David Baldacci

Zero Day

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Zero Day Summary

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David Baldacci’s thriller novel Zero Day is the first of the John Puller series. Published in 2011, it introduces this protagonist, an Army detective, as he tries to solve the vicious murders of a family in a small town. The novel is written in short, choppy sentences that are meant to simulate building action, but are viewed by many readers as distracting. The main character is often unfavorably compared by other readers to Lee Child’s Jack Reacher.

John Puller is a large, tough man, whose peak physical fitness is matched only by his intellectual superiority to everyone around him. The product of a renowned military family, John is the son of General Puller, who is now retired and suffering from Alzheimer’s, and the brother of Robert Puller, a top-level nuclear secrets officer who has recently been convicted of treason and is in military prison.

John is a former Army Ranger who served tours in Iraq, Afghanistan, and elsewhere—and who earned many medals and awards for his excellent service. Although he wasn’t completely scarred by his experiences, John still sleeps very lightly and only while clutching a gun. After his last deployment, John transferred to the US Army’s Criminal Investigations Division (CID). In effect, he is a detective who works to solve military crimes. Instead of fighting on the warfront, he is engaged in colder but no less deadly battles.

Because of his uncanny instincts and his smarts, John Puller is universally acknowledged to be one of the best officers in the CID. That’s why he gets the case that’s been confusing everyone who has come across it. In the very small West Virginia town of Drake, there have been four brutal murders: a colonel, his wife, and their two teenage kids were killed in a particularly gruesome way. Drake is a coal-mining town where most people know each other and where life is usually quiet. The horrible deaths come out of nowhere—but what is even more surprising is how little national attention is being paid to the story. Not only that, but instead of sending tons of special agents to investigate, CID only sends Puller.

In Drake, Puller meets police sergeant Samantha Cole. She is tough and sassy, and knows her way around the town well enough to come up with a list of suspects and explain the power structures to Puller. Moreover, she is very attractive and clearly finds Puller appealing as well. Still, when she offers to have a no-strings affair with him while he is in town, Puller refuses—he likes her too much to treat her that way.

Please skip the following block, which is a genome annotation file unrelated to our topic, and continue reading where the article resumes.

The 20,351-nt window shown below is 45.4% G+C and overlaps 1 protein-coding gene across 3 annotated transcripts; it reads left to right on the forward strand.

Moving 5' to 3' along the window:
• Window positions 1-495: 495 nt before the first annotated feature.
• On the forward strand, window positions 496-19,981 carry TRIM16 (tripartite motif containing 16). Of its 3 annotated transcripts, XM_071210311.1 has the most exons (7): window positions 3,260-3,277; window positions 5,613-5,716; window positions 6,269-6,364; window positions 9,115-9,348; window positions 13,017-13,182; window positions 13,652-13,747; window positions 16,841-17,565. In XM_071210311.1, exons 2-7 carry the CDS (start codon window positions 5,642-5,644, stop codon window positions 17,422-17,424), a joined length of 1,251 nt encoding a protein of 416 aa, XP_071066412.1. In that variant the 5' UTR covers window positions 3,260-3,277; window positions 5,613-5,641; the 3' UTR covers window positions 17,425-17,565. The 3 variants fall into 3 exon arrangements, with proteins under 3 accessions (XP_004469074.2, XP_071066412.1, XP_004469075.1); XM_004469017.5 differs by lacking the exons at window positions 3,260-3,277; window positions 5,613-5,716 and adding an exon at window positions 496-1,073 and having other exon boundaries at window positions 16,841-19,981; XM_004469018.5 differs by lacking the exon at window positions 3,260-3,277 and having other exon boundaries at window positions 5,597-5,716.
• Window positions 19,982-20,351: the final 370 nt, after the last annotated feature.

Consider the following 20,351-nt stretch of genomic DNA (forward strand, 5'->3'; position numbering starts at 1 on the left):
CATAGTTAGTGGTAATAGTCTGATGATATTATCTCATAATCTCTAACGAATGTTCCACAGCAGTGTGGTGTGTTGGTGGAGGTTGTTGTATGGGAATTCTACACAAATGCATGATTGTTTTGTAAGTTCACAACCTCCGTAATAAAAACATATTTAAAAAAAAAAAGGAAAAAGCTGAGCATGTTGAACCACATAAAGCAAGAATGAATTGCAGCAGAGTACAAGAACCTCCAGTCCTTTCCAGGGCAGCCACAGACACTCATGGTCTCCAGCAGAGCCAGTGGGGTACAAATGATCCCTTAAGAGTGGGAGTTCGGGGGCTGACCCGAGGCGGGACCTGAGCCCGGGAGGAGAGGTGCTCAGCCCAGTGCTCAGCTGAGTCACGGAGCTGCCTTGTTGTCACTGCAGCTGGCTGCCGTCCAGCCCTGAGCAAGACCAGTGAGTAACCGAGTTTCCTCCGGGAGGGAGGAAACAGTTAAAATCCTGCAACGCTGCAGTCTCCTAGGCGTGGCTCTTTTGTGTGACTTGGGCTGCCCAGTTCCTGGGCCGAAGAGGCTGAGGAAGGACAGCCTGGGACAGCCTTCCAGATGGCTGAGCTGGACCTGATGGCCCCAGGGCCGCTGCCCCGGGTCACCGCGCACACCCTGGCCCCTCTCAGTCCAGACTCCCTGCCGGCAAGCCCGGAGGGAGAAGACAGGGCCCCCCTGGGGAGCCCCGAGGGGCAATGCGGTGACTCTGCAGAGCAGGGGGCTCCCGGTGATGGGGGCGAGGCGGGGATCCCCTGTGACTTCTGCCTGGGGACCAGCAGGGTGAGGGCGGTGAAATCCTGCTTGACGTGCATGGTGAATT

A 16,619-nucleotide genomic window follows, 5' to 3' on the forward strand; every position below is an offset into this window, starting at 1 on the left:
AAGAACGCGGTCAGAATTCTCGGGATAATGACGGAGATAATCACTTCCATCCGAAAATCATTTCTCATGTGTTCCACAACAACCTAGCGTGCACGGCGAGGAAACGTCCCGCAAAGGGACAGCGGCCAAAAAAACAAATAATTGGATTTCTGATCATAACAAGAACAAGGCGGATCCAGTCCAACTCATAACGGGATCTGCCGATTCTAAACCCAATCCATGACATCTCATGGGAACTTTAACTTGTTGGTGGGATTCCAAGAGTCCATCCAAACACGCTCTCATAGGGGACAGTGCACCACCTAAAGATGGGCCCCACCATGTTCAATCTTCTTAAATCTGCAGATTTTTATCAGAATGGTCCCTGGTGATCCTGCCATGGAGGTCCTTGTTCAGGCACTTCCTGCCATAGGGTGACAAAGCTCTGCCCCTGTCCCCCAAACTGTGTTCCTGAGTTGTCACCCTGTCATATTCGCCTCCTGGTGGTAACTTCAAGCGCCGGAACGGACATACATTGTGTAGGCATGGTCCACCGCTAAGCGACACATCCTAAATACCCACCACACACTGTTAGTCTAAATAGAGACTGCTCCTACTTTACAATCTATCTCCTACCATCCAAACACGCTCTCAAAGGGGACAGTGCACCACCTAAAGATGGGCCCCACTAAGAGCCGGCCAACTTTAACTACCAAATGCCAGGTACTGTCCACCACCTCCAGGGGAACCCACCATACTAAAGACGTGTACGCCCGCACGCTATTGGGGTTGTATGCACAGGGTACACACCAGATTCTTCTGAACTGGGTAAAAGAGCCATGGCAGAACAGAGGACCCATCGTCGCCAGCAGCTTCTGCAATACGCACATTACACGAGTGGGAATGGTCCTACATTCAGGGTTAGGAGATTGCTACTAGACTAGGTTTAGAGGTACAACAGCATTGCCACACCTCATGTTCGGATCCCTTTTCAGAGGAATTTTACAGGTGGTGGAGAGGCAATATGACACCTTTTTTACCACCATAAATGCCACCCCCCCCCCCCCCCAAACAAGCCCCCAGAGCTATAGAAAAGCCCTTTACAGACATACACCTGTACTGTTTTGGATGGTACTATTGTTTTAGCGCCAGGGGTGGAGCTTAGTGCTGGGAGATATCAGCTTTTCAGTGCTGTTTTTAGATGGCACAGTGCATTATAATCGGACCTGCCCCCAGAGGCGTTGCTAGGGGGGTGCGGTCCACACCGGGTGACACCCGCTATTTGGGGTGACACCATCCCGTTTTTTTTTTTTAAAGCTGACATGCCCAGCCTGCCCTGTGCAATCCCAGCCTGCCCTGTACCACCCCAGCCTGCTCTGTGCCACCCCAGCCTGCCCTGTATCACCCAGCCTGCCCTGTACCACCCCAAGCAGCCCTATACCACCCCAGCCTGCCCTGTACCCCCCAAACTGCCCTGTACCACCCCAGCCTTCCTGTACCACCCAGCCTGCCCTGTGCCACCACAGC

As soon as Puller and Cole start digging around for clues, three more people—the neighbors of the murdered family—also end up dead. The messy killings seem to point to terrorism, a suggestion that is bolstered by evidence provided by Joe Mason from Homeland Security about picking up Al Qaeda chatter in West Virginia.

But this turns out to be a red herring. Puller and Cole discover a big concrete dome just outside of town—a dome that turns out to be an abandoned government building from the Cold War. Inside is a sealed but poorly guarded cache of plutonium and uranium. It turns out that Joe Mason has been working with some locals to steal these chemicals in order to sell them on the black market. When the original family and their neighbors realized that someone was trying to access these chemicals, the bad guys had to cover their tracks by killing them. In order to throw suspicion in a different direction, they made the murders extra grisly, and Joe Mason created the fake Al Qaeda distraction to make it seem like terrorism.

During the novel’s climax, Puller and Cole are forced to go to the bunker where the bad guys have rigged a nuclear bomb that would destroy a huge chunk of the country and kill millions of people. Although he has never had any training or knowledge regarding nuclear weapons, Puller is authorized by the Army to defuse the bomb, relying solely on over-the-phone instructions from his imprisoned brother. Puller manages to disarm the bomb in time to prevent it from going off, but suffers severe radiation burns. Cole is also exposed to massive amounts of radiation and dies in the process.